Jeanne Shaheen, a Democrat, represents New Hampshire in the U.S. Senate. Todd Young, a Republican, represents Indiana in the U.S. Senate.
The civil war in Yemen has been raging for more than three years and has created the world’s worst humanitarian crisis. The statistics are staggering: Three-quarters of Yemen’s population, approximately 22 million people, need humanitarian assistance; 8 million are threatened with starvation; and 400,000 children suffer from severe malnutrition. Yemenis are experiencing the worst outbreak of cholera in modern history. Devastation of schools, health-care facilities, and water and sewer infrastructure further compounds the crisis.
Yemen is also one of the world’s worst terrorist havens. In addition to having an Islamic State presence, Yemen is headquarters for al-Qaeda in the Arabian Peninsula, which is widely viewed as al-Qaeda’s most dangerous affiliate. Further, the civil war has provided Iran an opportunity to extend its malign activities in the Middle East, threatening the United States, our partners and our regional interests.
The ongoing civil war is exacerbating the humanitarian crisis and terrorist threat. A major contributor to the devastation and chaos is the indiscriminate bombing campaign led by a coalition made up of Saudi Arabia and the United Arab Emirates, which receives refueling, intelligence and targeting support from the United States.
Last month alone, Saudi-led coalition airstrikes killed dozens of children in two separate incidents. The possibility that U.S. munitions might have been used in the strikes has only heightened the sense of urgency to end these attacks on civilians.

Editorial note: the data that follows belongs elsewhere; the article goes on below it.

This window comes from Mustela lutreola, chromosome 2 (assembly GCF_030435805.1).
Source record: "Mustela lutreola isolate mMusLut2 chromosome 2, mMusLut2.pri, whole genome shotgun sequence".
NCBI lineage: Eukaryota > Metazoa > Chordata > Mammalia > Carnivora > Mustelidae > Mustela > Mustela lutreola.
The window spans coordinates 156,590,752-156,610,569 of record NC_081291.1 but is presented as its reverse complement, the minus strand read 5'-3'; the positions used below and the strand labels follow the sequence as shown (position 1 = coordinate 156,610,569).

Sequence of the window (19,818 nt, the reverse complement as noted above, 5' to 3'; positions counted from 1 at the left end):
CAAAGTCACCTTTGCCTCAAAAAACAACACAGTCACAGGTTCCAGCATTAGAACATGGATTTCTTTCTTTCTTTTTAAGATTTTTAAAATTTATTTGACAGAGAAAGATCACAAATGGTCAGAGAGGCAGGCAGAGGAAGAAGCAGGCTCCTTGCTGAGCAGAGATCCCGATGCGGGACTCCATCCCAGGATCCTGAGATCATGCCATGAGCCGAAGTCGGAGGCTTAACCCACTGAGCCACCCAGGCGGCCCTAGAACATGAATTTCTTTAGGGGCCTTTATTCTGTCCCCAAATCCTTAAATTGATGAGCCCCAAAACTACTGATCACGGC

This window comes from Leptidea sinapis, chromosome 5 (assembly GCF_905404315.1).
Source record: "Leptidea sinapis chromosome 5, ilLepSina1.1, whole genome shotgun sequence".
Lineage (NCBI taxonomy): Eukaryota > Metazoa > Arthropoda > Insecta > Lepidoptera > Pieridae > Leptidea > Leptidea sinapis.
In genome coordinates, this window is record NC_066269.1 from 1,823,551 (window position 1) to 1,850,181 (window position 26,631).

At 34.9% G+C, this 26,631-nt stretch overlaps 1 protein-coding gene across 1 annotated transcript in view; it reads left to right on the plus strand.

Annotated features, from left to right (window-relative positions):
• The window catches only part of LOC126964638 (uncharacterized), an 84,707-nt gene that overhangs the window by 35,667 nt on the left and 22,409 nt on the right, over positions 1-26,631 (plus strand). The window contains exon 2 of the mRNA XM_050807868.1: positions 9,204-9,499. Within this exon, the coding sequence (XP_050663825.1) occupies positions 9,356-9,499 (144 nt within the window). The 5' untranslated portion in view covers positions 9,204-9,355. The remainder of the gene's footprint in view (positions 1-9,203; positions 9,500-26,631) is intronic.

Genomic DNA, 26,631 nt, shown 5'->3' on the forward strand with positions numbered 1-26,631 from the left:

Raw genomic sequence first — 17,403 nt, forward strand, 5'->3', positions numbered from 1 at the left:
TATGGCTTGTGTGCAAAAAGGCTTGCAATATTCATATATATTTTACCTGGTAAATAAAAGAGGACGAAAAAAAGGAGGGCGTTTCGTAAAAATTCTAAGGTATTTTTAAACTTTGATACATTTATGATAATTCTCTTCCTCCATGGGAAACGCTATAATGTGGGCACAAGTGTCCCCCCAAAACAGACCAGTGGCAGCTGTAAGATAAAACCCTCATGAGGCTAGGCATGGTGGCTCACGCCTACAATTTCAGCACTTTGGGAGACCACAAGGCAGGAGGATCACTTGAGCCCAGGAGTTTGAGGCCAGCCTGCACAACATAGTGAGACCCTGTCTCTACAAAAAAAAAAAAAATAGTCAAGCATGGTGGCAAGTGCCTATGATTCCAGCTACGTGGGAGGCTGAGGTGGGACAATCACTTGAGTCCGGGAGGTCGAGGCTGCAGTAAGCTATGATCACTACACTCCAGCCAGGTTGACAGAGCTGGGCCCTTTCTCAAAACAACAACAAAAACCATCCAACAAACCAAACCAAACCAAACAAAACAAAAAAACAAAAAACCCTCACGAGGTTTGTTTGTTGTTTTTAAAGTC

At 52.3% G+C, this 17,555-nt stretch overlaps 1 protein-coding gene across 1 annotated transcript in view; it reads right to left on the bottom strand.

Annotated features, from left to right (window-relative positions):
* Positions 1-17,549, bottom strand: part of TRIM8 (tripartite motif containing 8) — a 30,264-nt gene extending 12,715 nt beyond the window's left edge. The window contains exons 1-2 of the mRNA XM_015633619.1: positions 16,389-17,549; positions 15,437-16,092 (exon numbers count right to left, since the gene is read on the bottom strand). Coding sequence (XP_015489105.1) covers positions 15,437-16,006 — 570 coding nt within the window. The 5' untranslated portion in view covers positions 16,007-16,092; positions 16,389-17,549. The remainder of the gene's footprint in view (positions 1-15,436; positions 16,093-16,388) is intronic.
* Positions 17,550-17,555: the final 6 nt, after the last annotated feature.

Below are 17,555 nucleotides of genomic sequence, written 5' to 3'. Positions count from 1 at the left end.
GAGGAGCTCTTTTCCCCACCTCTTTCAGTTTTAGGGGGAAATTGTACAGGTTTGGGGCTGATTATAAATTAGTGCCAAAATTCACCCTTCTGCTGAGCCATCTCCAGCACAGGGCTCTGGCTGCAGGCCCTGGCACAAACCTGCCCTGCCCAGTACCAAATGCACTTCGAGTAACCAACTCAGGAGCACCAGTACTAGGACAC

We believe the United States’ national security interests and our humanitarian principles demand that we use our leverage to press all parties to end the civil war, protect civilians, and provide full and unfettered humanitarian access. Defense Secretary Jim Mattis recently warned that U.S. support for the coalition is “not unconditional.” We have already seen the transformative effect of demanding accountability when, after pressure from Congress and then the administration, the Saudi-led coalition opened a port it had closed as part of a starvation blockade of Yemen.
That’s why we have led bipartisan efforts in Congress to introduce and pass legislation into law that gives the Trump administration leverage that it can use to achieve our policy objectives and hold Saudi Arabia and the UAE accountable.
The annual defense bill that President Trump signed into law establishes a legal requirement for the secretary of state to submit written, detailed and unclassified certifications to ensure the Saudi-led coalition is taking steps to end the war, alleviate the humanitarian crisis and protect civilians. These certifications must be submitted to Congress no later than Wednesday. Without them, the law would prohibit U.S. air refueling assistance to Saudi-led coalition aircraft conducting missions exclusively focused on the civil war.
As members of the Senate Foreign Relations Committee, we have closely studied the situation in Yemen and believe the best way to oppose Iran in Yemen and stop ballistic missile attacks on our partners is to bring all parties to the negotiating table. We believe there is a moral imperative to do everything we can to ensure the Saudi-led coalition stops killing civilians. In fact, the indiscriminate targeting of civilians will only push more Yemenis toward Iran and its proxies — giving Tehran increasing opportunities to threaten Americans, our allies and our interests.
We stand ready to work with the administration to persuade the Saudis and Emiratis to support our objectives for Yemen and to honor their commitments.
For the sake of the United States’ interests and our humanitarian principles, we hope the administration complies with the law and submits a good-faith certification by Wednesday. If that does not happen, support for the coalition in Congress may reach a breaking point as the world’s worst humanitarian crisis deteriorates further.